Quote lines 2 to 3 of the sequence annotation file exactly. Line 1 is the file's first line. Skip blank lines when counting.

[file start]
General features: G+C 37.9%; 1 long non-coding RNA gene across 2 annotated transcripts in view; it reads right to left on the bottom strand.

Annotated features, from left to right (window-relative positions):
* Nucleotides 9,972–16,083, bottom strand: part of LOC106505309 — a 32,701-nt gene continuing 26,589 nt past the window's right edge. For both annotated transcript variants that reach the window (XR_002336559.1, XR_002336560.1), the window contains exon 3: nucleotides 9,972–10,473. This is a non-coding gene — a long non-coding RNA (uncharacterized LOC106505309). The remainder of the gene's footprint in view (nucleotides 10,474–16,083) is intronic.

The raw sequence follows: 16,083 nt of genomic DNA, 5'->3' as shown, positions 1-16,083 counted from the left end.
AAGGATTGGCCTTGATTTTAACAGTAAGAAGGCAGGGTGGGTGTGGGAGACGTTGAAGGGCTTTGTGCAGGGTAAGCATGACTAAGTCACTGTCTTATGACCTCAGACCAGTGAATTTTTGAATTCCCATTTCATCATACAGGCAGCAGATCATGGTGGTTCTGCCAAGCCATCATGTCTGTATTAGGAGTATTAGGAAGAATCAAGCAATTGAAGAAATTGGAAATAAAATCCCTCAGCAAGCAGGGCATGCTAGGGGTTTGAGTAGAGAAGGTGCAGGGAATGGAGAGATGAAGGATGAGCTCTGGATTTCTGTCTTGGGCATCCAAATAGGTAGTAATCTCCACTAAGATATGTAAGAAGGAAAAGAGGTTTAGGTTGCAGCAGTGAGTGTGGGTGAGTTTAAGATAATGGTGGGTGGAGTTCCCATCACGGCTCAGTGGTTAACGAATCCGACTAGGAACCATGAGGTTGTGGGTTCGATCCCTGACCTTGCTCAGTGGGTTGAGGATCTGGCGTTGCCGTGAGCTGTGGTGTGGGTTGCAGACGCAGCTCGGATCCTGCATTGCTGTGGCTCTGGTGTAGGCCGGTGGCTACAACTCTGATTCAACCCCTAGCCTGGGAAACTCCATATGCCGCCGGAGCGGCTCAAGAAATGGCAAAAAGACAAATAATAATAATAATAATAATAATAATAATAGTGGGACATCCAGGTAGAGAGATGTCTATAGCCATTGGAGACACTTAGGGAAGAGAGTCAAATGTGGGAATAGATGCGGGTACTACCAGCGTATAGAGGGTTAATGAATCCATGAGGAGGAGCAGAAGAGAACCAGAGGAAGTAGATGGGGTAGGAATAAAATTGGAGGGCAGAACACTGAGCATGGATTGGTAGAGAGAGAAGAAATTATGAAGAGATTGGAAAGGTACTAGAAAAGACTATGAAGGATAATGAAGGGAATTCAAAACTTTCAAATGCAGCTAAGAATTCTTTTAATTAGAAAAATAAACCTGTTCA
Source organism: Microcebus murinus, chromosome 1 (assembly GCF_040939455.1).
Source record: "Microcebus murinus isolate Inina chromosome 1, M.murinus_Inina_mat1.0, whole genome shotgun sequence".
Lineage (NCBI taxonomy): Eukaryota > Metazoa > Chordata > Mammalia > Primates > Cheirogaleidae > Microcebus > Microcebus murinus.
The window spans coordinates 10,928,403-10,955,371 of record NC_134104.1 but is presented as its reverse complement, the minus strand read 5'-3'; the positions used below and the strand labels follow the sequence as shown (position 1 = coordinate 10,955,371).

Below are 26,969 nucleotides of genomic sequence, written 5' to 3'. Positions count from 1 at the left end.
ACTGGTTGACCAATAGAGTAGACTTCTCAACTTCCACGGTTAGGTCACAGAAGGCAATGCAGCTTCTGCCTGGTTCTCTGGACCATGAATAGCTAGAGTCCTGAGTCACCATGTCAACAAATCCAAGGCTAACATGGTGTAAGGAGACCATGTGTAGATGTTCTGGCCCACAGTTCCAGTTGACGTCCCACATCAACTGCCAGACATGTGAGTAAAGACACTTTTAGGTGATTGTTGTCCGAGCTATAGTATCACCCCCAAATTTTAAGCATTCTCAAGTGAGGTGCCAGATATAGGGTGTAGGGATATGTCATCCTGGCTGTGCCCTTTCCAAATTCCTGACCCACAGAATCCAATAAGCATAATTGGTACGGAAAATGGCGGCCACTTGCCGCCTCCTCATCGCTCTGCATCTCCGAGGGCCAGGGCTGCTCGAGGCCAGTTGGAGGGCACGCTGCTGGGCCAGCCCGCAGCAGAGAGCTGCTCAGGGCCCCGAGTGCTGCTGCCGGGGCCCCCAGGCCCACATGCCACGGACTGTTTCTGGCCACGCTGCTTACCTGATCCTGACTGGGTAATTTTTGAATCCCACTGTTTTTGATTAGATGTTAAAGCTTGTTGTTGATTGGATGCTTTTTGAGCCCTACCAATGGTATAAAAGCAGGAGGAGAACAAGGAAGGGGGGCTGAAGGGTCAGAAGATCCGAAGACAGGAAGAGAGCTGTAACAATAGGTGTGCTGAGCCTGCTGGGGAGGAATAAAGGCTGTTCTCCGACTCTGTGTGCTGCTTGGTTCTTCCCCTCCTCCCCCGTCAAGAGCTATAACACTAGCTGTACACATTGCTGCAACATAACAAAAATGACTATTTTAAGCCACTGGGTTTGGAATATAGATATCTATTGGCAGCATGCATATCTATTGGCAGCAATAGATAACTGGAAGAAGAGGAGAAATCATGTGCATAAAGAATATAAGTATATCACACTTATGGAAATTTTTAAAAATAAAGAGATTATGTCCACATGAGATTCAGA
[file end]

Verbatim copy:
Annotated features, from left to right (window-relative positions):
* Nucleotides 9,972–16,083, bottom strand: part of LOC106505309 — a 32,701-nt gene continuing 26,589 nt past the window's right edge. For both annotated transcript variants that reach the window (XR_002336559.1, XR_002336560.1), the window contains exon 3: nucleotides 9,972–10,473. This is a non-coding gene — a long non-coding RNA (uncharacterized LOC106505309). The remainder of the gene's footprint in view (nucleotides 10,474–16,083) is intronic.